A plain white t-shirt is a closet staple. Whether you're using it like it was originally intended — as an undergarment — or rocking it out for everyone to see, a white tee can transition into an off-white tee quickly. Since maintaining your t-shirt's original factory-fresh luster can be confounding, we'll break it down from the beginning.
Avoid Aluminum in Your Deodorant
Prevention a mess is better than having to clean it up, so let's start with before you even have a less-than-white tee. A common issue with dingy white tees is yellow pit stains. Yellow pit stains aren't caused by your sweat. Rather, they're caused by the aluminum found in many deodorants. Aluminum is great for preventing sweaty pits, but not for keeping your tee clean and pristine. A reaction occurs when the aluminum mixes with the salts of your sweat, which causes the yellow stain.
Wash Your Neck
Dirty collars can be prevented even before you get dressed. Dirt, sweat and even hair products can transfer from your neck to the collars of your shirts. To avoid this, make sure to thoroughly scrub your neck in the shower and rinse it completely of hair products.
Don't Wait on a Stains
When a rogue spot of ketchup bursts from your burger and lands on your tee, it's best to take care of it ASAP. The longer you let a stain sit, the harder it is to get out. Using a clean towel, remove the debris, being careful not to spread the mess further.
Before you toss your tee in the laundry, it helps to pre-treat and presoak your tees. This allows any stains to break down more before the wash, making it easier to clean once it's actually in there.
For sweat stains, mix equal parts hydrogen peroxide (the 3% kind you find at most drug stores), baking soda and water together. Using a soft-bristled toothbrush, apply the mixture to the stain and gently scrub. Let it sit for about a half hour before laundering.
For soiled collars and cuffs, you can apply detergent directly or use a pretreatment solution like Spray 'n' Wash. Work the pretreatment into the soiled areas using a soft-bristled toothbrush and let it sit for at least 10 minutes before laundering.
Separate White Clothes
This should be a no-brainer, but we'd be remiss to skip over it. Dyes from colored clothing leech out in the wash cycle and can lightly dye your white clothes. All that pre-treating will have gone to waste, only to see you fumble at the five yard line, pulling out a pink t-shirt from the wash.
Don't Overload the Washer
Now that you've gotten to the washing machine, make sure to give your clothes enough space. Part of the job of the washing machine is to cause agitation in order to release dirt from the fibers of your clothes. That requires room. If you stuff the washer with too many soiled tees, you'll come out with a bunch of tees that are just wet and dirty.
Be Careful with Bleach
Bleach makes sense intuitively. However, it's only effective on certain materials and stains. For instance, bleach isn't effective in getting pit stains out and can actually make them even more noticeable since it whitens every other part of the garment.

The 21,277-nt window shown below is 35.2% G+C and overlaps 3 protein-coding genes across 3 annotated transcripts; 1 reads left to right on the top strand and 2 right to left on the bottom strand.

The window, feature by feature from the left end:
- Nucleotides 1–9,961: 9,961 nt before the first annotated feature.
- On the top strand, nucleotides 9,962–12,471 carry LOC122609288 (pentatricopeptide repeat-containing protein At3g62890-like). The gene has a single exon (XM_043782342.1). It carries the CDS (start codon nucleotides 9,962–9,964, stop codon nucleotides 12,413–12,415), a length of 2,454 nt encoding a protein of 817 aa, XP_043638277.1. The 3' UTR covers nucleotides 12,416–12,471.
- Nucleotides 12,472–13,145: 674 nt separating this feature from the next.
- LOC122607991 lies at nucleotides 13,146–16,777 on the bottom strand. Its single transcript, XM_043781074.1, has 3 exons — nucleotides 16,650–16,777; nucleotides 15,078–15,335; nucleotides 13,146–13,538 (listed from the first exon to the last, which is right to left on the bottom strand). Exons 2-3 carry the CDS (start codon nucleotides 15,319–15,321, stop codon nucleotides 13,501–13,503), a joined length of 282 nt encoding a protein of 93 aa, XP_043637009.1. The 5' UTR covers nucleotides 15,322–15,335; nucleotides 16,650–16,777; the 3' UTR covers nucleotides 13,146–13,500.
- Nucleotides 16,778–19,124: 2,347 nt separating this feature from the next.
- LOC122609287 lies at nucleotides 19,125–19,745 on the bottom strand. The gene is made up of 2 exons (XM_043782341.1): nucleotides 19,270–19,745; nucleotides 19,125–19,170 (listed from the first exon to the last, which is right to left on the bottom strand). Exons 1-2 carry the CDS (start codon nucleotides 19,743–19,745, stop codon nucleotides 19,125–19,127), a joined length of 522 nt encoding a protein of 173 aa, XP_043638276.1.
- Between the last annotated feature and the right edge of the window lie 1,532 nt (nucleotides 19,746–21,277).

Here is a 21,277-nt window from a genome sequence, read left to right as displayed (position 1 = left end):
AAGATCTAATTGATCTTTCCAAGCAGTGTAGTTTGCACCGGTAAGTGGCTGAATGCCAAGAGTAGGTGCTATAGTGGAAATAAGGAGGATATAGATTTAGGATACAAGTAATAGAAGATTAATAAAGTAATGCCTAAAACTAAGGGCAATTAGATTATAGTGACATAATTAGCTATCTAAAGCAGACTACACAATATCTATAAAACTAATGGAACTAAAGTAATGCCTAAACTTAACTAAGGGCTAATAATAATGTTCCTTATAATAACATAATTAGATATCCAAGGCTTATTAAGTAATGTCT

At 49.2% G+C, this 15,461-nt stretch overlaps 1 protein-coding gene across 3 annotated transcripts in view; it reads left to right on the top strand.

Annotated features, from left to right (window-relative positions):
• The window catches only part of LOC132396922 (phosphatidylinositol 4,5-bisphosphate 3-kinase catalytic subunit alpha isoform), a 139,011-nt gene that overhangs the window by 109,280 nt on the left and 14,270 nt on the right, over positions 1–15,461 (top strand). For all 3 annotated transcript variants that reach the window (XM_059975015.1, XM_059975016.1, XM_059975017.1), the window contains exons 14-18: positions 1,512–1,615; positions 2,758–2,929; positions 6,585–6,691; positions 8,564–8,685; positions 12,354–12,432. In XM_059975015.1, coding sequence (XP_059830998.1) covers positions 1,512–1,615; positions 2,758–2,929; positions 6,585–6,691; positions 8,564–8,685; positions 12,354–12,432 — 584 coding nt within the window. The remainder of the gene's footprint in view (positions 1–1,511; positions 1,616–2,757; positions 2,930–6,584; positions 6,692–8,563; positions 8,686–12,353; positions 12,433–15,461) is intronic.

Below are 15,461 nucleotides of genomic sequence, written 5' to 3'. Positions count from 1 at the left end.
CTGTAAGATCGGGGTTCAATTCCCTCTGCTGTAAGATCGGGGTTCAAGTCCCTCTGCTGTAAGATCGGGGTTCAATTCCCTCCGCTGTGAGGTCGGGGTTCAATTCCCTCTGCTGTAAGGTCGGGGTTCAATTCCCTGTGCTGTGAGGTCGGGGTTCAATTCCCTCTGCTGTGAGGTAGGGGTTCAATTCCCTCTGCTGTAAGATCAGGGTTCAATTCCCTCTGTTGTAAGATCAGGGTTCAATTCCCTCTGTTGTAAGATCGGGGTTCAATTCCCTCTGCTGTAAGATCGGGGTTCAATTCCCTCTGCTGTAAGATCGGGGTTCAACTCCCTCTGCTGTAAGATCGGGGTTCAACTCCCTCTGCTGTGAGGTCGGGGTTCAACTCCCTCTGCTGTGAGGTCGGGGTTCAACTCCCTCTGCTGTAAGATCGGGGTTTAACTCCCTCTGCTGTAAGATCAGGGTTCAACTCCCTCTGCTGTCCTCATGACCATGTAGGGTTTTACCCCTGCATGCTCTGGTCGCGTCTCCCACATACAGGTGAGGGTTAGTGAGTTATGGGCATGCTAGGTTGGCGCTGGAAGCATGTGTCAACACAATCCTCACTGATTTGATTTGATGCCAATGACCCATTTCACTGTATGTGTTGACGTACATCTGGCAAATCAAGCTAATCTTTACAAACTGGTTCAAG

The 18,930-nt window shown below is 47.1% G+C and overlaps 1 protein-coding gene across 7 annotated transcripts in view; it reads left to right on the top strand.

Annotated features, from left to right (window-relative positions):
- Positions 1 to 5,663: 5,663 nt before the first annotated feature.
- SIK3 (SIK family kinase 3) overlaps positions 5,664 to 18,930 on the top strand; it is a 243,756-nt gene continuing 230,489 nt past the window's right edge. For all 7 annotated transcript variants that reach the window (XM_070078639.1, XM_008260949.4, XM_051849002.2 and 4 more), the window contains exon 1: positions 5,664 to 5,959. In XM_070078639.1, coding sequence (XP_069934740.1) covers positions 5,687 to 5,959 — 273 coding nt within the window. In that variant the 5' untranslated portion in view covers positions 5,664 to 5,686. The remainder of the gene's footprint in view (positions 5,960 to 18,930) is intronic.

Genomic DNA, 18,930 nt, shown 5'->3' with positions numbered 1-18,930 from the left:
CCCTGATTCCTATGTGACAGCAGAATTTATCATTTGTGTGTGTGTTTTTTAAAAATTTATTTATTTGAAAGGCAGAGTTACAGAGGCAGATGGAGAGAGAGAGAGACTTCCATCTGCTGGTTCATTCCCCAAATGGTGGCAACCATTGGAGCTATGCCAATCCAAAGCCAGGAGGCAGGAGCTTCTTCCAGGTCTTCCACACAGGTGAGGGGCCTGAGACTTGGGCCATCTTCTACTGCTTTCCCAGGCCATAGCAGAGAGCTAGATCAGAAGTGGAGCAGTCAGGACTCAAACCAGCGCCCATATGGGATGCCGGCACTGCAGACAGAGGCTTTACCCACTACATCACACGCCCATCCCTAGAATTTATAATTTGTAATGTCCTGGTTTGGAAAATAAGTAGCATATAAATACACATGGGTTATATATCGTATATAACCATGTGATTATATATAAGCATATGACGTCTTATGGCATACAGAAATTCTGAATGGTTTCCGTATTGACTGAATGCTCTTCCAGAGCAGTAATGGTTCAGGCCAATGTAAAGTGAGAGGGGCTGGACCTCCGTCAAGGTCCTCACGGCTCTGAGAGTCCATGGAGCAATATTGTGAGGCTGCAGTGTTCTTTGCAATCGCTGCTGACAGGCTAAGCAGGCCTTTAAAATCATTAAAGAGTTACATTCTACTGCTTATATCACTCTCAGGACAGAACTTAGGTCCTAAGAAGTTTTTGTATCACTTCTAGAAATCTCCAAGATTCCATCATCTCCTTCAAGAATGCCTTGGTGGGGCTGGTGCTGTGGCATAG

Bleach can also damage synthetic materials, especially when overused. If you're going to use it, use it sparingly. Many experts will also recommend avoiding it altogether and instead using a non-chlorine bleach alternative like OxiClean.
Use Detergent with Optical Brighteners
Some detergents are made specifically for white clothes. Rather than using bleach, these detergents use what's called optical brighteners, chemicals that work to visually brighten the look of fabrics. Normally, clean white fabrics are tinted slightly yellow. While we don't necessarily perceive this as dirty, we do perceive it as a less-striking, duller white.
Optical brighteners take in light in the ultraviolet and violet wavelengths and actually re-emit those wavelengths via fluorescence into blue light. This lessens the effect of yellow tints, causing the fabric appear whiter and brighter.
Add Borax or Baking Soda to Your Laundry
For an extra clean kick, you can add some common household ingredients to your laundry. Hard water can hamper bleach and detergent's overall effectiveness, so simply adding more bleach or detergent may not help get your whites to the angelic glow you're after. Baking soda and borax can help increase the overall effectiveness of detergents and bleach.
Use the Hottest Recommended Water Temperature
While cold water is gentler on your clothes and prevents them from shrinking, it's not as helpful for getting rid of stains. Hotter temps are better at loosening debris and breaking up oils. But, some materials can't take hotter temperatures and will get damaged. Basically, follow the label's recommended wash instructions.
Dry Your Clothes Outside
Hanging your sopping clean clothes on a clothes line is an old school way to dry your laundry. But it can also keep your whites looking bright. Ultraviolet waves emitted from the sun can cause bleach the dyes from garments, fading them over time. That's not great news if you want to keep a black tee dark, but it's great for your white tees.